Best known for his roles in HBO's In Treatment and the 2012 blockbuster Chronicle, actor Dane DeHaan is making another splash in Lawless, a film about the infamous Bondurant brothers who led a bootlegging operation in Depression-era Virginia. Directed by John Hillcoat and featuring an all-star cast that includes Tom Hardy, Guy Pearce, Mia Wasikowska, Jessica Chastain and Gary Oldman, Lawless has left the 65th Annual Cannes Film Festival buzzing about Oscar nominations.

DeHaan proved to be just as interesting offscreen as he is onscreen reflecting on Lawless co-star Hardy with Uinterview at the 2012 Cannes Film Festival. "I think that Tom is one of the most naturally gifted actors I’ve ever seen," he told Uinterview. "He can turn it on and off and, unbelievably, he can go from goofing around to being completely in character at the drop of a hat. And it’s just in him to have that — he just has a gift that’s really incredible."


Q: Lawless is set in the Prohibition Era, so it’s a distant time that you have no personal relationship to. How important is that when you’re doing a period film? - Uinterview

It’s not necessarily a time period I’m familiar with, but it’s also fun to learn about a new time period and figure out what was going on then and find the similarities and find the differences. That’s what makes the job fun.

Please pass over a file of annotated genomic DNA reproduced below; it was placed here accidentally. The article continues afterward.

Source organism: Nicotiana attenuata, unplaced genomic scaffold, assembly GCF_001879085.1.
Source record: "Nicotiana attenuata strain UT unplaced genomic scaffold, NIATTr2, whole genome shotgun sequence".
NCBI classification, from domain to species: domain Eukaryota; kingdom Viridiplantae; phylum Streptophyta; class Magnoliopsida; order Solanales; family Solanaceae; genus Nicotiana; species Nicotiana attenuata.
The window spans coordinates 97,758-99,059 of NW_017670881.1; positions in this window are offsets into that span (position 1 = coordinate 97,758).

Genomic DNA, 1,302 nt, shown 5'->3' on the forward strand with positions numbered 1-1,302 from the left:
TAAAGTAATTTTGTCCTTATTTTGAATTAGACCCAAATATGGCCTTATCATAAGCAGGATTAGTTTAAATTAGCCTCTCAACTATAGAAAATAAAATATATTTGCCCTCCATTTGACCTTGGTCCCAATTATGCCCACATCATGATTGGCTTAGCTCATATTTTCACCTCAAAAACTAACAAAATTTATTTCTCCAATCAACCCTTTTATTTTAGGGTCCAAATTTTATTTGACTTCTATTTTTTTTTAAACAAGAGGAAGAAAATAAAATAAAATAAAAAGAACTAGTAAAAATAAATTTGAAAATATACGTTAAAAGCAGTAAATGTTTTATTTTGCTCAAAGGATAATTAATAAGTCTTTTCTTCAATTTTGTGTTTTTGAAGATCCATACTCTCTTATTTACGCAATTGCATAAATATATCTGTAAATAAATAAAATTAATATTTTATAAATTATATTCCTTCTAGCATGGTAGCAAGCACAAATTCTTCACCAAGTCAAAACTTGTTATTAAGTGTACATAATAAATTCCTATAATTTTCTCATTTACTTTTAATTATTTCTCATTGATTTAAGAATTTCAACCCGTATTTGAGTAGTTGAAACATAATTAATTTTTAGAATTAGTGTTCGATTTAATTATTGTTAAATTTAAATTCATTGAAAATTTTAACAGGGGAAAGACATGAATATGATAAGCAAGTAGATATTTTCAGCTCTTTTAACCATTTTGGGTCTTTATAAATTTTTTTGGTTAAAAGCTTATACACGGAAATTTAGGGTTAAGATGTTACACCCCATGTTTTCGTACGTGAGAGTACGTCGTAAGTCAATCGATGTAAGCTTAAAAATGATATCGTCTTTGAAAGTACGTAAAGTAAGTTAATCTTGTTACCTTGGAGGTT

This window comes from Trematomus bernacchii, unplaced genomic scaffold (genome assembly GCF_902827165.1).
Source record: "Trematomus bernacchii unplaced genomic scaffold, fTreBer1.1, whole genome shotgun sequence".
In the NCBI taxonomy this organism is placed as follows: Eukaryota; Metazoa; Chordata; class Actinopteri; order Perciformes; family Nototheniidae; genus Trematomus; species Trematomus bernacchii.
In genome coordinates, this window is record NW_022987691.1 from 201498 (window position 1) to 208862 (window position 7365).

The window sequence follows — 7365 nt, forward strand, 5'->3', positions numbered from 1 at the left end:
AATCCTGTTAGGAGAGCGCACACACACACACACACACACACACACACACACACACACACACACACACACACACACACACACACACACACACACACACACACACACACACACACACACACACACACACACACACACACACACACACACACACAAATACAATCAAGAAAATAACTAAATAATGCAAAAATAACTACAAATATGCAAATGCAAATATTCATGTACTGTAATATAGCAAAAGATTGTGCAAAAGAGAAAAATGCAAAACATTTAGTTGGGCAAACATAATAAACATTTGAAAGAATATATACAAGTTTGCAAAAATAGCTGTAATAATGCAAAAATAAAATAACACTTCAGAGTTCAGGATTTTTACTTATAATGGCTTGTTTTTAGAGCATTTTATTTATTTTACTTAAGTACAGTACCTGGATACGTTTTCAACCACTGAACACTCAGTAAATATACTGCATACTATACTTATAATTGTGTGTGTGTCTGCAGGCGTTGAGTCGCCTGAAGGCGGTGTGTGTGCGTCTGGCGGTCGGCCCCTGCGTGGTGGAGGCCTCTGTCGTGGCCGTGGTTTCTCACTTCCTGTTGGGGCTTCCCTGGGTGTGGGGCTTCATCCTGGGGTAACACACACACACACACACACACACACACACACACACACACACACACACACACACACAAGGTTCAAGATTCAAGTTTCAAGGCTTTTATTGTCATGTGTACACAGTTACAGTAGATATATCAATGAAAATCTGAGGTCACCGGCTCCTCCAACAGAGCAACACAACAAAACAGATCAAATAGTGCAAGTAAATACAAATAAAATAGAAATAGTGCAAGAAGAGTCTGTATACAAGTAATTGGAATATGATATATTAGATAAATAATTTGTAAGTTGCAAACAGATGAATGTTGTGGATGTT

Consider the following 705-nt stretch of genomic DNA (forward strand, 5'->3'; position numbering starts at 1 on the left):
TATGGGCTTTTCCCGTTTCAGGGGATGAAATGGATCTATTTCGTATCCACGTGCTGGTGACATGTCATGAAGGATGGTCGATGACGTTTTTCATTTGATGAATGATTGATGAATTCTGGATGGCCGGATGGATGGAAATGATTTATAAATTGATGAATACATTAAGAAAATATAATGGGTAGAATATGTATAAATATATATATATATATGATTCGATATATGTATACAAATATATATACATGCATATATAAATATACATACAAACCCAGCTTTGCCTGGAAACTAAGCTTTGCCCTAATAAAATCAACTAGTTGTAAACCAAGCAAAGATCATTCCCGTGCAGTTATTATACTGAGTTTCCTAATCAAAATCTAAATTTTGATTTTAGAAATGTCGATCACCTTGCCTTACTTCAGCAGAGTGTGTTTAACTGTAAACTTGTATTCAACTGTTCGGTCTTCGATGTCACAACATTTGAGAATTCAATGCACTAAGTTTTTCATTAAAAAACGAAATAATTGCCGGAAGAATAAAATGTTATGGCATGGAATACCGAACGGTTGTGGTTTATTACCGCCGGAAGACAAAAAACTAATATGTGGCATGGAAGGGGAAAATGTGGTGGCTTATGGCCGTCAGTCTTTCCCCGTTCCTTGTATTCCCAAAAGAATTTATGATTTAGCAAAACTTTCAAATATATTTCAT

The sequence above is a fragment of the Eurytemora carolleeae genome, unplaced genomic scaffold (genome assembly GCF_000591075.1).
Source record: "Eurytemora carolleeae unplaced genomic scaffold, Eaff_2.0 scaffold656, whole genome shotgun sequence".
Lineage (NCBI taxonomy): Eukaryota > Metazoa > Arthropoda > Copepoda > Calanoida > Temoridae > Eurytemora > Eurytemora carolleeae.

Q: What did you respond to about the story in the script? - Uinterview

I really appreciate the script for how it honors the culture that we portray. I feel like a lot of times bootleggers or Southerners or whatever are kind of made into a cartoonish kind of thing, and so to see a human depiction of that time and those people was really refreshing.

Q: Given that the source material is so rich for this film, did you feel an obligation to go back to the source material for fodder for your characters? - Uinterview

I read the book. [My character] Cricket’s a bit different in the book. But what I did get out of the book was a lot of his physicalities. It talks about him squatting a lot in the book, which I never would’ve done otherwise — always, like, in a corner kind of crouched down.

Q: Tom Hardy tends to go quite method when he gets into character. Was he like that on this set? - Uinterview

First of all, I think the term ‘method’ is bastardized to a great extent in our job and our industry, and I think that it’s not really a term that anyone has a full grasp on what exactly it means. That being said, I think that Tom is one of the most naturally gifted actors I’ve ever seen. He can turn it on and off and, unbelievably, he can go from goofing around to being completely in character at the drop of a hat. And it’s just in him to have that — he just has a gift that’s really incredible.

Q: Do you goof around between takes or do you prefer to stay in character? - Uinterview

I certainly don’t make a conscious choice to stay in character, but I also find that, whenever I’m doing a film, it does affect the person I am. And I do end up taking the traits of the person I’m playing home with me. When I am on set, and depending on the intensity of the scene, it’s just all about finding what you need to do to achieve that scene. And sometimes that is staying in it in between takes and sometimes that’s goofing around between takes. There’s really no method to the madness.